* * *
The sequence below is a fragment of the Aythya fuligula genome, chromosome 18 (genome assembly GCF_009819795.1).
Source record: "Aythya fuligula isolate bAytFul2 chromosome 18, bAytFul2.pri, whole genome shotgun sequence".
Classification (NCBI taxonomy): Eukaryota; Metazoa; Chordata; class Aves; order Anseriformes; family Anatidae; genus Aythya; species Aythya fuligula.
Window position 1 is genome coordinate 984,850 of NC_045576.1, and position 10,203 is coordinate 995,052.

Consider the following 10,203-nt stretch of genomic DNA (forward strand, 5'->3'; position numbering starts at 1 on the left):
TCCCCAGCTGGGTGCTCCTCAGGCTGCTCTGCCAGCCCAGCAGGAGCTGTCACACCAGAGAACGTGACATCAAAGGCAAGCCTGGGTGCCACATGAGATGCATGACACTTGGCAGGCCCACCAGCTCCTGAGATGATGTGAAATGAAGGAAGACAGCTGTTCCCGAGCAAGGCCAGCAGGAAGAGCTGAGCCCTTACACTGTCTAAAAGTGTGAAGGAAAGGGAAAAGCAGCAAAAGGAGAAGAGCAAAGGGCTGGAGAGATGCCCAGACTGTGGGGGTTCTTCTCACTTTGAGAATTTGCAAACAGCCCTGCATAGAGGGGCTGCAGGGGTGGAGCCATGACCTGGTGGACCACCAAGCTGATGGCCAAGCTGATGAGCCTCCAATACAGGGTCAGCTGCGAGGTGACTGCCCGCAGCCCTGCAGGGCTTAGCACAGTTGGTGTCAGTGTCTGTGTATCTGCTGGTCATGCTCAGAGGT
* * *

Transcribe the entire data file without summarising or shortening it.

The sequence below is a fragment of the Aythya fuligula genome, chromosome 18 (genome assembly GCF_009819795.1).
Source record: "Aythya fuligula isolate bAytFul2 chromosome 18, bAytFul2.pri, whole genome shotgun sequence".
Classification (NCBI taxonomy): Eukaryota; Metazoa; Chordata; class Aves; order Anseriformes; family Anatidae; genus Aythya; species Aythya fuligula.
Window position 1 is genome coordinate 984,850 of NC_045576.1, and position 10,203 is coordinate 995,052.

Consider the following 10,203-nt stretch of genomic DNA (forward strand, 5'->3'; position numbering starts at 1 on the left):
TCCCCAGCTGGGTGCTCCTCAGGCTGCTCTGCCAGCCCAGCAGGAGCTGTCACACCAGAGAACGTGACATCAAAGGCAAGCCTGGGTGCCACATGAGATGCATGACACTTGGCAGGCCCACCAGCTCCTGAGATGATGTGAAATGAAGGAAGACAGCTGTTCCCGAGCAAGGCCAGCAGGAAGAGCTGAGCCCTTACACTGTCTAAAAGTGTGAAGGAAAGGGAAAAGCAGCAAAAGGAGAAGAGCAAAGGGCTGGAGAGATGCCCAGACTGTGGGGGTTCTTCTCACTTTGAGAATTTGCAAACAGCCCTGCATAGAGGGGCTGCAGGGGTGGAGCCATGACCTGGTGGACCACCAAGCTGATGGCCAAGCTGATGAGCCTCCAATACAGGGTCAGCTGCGAGGTGACTGCCCGCAGCCCTGCAGGGCTTAGCACAGTTGGTGTCAGTGTCTGTGTATCTGCTGGTCATGCTCAGAGGT